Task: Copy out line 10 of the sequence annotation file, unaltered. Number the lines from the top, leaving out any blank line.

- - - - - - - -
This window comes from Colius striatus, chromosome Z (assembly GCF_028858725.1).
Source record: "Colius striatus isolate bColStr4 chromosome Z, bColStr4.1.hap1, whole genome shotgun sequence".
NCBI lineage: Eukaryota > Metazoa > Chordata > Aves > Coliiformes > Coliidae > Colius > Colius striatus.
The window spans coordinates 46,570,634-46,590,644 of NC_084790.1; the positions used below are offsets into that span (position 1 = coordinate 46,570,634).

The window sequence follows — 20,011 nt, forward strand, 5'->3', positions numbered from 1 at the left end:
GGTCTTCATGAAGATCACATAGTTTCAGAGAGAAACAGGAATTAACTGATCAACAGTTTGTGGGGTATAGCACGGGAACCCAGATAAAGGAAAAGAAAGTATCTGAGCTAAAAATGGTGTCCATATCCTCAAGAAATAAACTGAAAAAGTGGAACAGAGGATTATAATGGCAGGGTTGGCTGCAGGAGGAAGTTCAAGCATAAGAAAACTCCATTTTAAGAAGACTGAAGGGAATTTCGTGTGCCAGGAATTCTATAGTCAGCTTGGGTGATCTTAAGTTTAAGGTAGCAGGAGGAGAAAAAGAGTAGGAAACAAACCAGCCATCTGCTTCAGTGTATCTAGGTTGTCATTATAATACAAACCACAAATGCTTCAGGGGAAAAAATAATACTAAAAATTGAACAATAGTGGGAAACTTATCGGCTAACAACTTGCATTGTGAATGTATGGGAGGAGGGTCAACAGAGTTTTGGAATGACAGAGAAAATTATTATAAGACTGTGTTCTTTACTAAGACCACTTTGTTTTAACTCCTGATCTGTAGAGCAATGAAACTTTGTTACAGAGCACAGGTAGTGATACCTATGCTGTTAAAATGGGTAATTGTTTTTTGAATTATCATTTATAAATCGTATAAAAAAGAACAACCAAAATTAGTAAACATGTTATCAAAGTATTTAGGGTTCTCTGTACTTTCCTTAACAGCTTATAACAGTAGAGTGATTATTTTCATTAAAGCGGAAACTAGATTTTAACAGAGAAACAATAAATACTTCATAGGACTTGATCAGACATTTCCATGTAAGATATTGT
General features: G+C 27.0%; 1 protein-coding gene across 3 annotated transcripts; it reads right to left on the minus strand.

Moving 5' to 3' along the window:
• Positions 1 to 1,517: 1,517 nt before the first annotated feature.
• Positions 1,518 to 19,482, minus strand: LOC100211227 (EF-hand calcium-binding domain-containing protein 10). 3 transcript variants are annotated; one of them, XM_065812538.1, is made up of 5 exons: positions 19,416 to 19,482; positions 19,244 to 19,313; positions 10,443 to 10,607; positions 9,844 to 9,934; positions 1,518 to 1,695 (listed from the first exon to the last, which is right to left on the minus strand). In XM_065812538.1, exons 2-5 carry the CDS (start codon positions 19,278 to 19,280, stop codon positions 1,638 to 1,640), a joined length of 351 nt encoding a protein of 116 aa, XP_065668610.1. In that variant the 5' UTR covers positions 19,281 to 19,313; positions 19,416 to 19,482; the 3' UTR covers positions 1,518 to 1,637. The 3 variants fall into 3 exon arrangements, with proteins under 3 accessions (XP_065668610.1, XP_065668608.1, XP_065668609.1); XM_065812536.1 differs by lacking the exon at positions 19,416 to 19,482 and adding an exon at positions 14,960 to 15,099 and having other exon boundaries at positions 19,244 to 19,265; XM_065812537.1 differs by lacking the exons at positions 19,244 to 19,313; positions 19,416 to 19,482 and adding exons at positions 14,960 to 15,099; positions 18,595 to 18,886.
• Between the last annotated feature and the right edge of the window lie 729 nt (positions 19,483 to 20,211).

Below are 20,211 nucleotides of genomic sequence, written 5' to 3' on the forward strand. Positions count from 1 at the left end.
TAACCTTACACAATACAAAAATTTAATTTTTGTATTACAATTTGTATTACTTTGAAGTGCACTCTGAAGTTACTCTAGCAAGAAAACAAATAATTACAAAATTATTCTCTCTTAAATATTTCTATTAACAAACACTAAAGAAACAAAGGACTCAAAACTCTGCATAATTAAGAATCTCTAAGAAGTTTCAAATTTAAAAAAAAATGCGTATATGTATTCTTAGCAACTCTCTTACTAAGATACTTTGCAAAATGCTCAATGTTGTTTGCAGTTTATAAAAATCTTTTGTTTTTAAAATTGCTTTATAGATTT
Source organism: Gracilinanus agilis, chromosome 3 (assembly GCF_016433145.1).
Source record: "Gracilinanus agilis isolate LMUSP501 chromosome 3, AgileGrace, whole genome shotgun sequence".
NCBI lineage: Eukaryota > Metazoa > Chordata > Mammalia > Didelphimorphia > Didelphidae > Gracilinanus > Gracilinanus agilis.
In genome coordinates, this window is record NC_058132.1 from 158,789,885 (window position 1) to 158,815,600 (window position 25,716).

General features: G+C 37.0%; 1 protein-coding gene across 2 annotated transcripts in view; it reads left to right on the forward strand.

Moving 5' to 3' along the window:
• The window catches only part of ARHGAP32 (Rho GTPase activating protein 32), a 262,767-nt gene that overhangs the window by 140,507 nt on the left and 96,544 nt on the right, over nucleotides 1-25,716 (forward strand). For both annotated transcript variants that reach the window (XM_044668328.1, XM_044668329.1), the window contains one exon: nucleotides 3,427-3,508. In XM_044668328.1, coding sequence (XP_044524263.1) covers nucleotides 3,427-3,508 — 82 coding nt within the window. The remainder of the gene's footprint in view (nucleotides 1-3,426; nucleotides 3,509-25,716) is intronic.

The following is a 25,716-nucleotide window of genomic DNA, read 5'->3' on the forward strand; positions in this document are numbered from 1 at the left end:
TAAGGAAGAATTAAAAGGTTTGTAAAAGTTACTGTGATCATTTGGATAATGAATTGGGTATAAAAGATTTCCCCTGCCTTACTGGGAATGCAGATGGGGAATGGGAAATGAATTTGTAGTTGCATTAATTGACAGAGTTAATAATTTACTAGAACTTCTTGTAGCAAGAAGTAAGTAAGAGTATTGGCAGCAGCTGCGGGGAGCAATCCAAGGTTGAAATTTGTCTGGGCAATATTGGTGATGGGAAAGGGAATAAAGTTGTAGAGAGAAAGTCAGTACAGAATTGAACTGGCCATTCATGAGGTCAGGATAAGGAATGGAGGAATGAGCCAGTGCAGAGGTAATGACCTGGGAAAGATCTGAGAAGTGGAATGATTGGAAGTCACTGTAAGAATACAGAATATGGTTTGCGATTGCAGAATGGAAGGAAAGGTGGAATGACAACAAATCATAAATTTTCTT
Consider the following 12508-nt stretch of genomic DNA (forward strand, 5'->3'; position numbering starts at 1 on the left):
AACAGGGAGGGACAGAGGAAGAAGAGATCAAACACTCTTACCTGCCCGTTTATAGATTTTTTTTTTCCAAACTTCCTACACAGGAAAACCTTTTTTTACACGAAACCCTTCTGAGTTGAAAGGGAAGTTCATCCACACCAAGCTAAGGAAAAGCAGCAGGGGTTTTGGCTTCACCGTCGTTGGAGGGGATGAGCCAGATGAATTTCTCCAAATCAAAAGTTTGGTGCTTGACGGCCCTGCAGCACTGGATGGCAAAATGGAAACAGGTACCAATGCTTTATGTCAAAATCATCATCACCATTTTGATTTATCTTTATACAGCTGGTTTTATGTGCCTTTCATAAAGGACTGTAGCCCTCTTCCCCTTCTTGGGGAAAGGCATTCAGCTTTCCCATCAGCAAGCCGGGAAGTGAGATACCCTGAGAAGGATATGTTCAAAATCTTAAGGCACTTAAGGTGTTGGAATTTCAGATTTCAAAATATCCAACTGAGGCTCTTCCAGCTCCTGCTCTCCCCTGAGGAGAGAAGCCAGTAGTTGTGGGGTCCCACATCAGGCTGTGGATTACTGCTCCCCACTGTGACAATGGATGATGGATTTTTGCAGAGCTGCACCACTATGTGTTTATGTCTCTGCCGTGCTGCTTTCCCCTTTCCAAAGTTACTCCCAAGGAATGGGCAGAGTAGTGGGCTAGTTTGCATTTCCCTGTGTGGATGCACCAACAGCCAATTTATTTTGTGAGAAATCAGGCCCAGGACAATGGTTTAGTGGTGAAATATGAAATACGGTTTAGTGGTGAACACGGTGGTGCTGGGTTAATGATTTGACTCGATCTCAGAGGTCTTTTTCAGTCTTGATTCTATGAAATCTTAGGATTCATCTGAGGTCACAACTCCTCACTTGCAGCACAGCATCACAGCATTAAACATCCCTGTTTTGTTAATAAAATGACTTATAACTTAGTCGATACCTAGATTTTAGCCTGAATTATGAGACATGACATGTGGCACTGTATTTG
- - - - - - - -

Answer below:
• Positions 1,518 to 19,482, minus strand: LOC100211227 (EF-hand calcium-binding domain-containing protein 10). 3 transcript variants are annotated; one of them, XM_065812538.1, is made up of 5 exons: positions 19,416 to 19,482; positions 19,244 to 19,313; positions 10,443 to 10,607; positions 9,844 to 9,934; positions 1,518 to 1,695 (listed from the first exon to the last, which is right to left on the minus strand). In XM_065812538.1, exons 2-5 carry the CDS (start codon positions 19,278 to 19,280, stop codon positions 1,638 to 1,640), a joined length of 351 nt encoding a protein of 116 aa, XP_065668610.1. In that variant the 5' UTR covers positions 19,281 to 19,313; positions 19,416 to 19,482; the 3' UTR covers positions 1,518 to 1,637. The 3 variants fall into 3 exon arrangements, with proteins under 3 accessions (XP_065668610.1, XP_065668608.1, XP_065668609.1); XM_065812536.1 differs by lacking the exon at positions 19,416 to 19,482 and adding an exon at positions 14,960 to 15,099 and having other exon boundaries at positions 19,244 to 19,265; XM_065812537.1 differs by lacking the exons at positions 19,244 to 19,313; positions 19,416 to 19,482 and adding exons at positions 14,960 to 15,099; positions 18,595 to 18,886.